It is precisely when people hear what Wilders has to say that they can draw the conclusion that he is crude and loathsome. Or, in the case of his host, Lord Pearson of Rannoch, just plain silly. Here is Lord P's sage contribution to the debate: "To get these subjects discussed you have to sometimes be a little bit naughty, you have to sometimes say things like 'ban the burqa'."

The other day I came across the following quotation from Thomas Jefferson in Ian Buruma's new book, Taming the Gods: Religion and Democracy on Three Continents, which struck me as apt:

They have made the happy discovery that the way to silence religious disputes is to take no notice of them.

It is easy and understandable to be outraged by a man such as Wilders, and were he to stand a chance of high office here, as he may in Holland, we would be right to be very worried about him, too. I'm rather glad, however, that this time so few people have taken any notice of his visit.

Sometimes the silence of the majority can speak far more eloquently than the righteous anger of the crowd.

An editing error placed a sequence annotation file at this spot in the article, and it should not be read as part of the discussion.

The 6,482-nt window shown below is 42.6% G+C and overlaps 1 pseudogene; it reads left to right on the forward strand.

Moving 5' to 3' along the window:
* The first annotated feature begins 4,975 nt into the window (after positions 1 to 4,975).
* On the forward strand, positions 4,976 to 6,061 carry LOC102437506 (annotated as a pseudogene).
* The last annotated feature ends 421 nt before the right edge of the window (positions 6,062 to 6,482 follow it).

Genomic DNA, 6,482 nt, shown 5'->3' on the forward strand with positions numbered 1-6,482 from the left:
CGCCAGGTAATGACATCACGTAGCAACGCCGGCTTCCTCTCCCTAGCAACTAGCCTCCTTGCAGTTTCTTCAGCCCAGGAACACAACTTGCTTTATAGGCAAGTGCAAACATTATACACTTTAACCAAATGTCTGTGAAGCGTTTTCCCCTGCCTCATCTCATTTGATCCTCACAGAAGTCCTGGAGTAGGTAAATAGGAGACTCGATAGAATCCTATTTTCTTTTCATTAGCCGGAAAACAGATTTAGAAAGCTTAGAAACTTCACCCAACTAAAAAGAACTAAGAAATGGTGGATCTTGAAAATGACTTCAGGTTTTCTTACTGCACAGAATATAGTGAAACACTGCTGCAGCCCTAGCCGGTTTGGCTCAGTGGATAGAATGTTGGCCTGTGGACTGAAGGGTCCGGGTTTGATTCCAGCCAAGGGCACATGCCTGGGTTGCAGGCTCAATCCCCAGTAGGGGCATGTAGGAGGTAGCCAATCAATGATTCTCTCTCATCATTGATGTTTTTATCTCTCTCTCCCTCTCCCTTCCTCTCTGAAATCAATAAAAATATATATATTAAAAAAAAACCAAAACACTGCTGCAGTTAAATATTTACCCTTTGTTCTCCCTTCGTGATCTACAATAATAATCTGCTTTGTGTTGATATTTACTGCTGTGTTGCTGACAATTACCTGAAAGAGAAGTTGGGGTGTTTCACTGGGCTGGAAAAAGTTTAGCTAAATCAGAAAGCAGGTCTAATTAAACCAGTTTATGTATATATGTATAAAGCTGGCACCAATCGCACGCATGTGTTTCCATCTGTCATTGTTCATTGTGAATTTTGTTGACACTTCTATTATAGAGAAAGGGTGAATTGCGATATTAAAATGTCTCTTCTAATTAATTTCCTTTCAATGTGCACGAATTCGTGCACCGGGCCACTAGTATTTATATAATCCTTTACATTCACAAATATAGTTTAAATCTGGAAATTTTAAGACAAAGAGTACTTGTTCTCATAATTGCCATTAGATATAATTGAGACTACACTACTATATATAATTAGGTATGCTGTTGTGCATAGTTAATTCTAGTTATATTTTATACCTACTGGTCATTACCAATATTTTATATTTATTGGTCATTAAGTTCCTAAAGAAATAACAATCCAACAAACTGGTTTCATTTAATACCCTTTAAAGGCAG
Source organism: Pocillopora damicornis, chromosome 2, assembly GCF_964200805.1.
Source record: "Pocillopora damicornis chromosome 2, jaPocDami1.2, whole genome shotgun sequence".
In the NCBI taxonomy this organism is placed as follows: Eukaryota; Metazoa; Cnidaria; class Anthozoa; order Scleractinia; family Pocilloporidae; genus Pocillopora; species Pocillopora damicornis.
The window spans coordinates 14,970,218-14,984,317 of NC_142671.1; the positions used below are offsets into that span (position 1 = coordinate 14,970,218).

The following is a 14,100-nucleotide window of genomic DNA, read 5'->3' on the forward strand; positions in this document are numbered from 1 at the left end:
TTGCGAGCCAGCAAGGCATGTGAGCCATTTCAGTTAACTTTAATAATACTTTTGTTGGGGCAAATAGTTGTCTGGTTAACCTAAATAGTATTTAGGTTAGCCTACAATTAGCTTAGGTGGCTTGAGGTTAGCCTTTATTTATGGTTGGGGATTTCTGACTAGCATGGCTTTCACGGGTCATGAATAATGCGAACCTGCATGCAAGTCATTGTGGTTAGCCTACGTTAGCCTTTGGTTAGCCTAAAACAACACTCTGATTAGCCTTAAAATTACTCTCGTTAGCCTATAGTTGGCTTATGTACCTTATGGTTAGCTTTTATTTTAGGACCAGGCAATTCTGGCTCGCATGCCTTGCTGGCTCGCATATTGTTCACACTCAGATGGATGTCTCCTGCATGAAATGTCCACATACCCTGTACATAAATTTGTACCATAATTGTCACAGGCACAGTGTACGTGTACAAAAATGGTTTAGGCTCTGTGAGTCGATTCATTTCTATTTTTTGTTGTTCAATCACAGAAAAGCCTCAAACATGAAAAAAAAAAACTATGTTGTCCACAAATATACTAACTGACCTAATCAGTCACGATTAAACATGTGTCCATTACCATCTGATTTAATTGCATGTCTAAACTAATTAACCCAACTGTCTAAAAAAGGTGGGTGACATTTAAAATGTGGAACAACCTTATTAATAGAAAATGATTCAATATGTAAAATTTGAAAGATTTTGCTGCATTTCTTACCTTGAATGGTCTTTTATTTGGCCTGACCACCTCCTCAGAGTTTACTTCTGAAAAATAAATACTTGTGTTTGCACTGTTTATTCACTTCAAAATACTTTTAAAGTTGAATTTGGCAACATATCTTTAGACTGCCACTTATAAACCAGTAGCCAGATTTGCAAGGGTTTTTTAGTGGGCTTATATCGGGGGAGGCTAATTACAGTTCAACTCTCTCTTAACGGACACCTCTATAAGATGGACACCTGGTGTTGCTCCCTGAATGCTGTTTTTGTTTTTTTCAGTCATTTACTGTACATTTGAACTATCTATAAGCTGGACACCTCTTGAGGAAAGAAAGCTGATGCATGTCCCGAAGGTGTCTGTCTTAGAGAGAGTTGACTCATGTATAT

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Sholto Byrnes is a Contributing Editor to the New Statesman
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"We repealed, then forgot": the long shadow of Section 28 homophobia

Why are deeply conservative views about the "promotion" of homosexuality still being reiterated to Scottish school pupils? 

Grim stories of LGBTI children being bullied in school are all too common. But one which emerged over the weekend garnered particular attention - because of the echoes of the infamous Section 28, nearly two decades after it was scrapped.

A 16-year-old pupil of a West Lothian school, who does not wish to be named, told Pink News that staff asked him to remove his small rainbow pride badge because, though they had "no problem" with his sexuality, it was not appropriate to "promote it" in school. It's a blast from the past - the rules against "promoting" homosexuality were repealed in 2000 in Scotland, but the long legacy of Section 28 seems hard to shake off.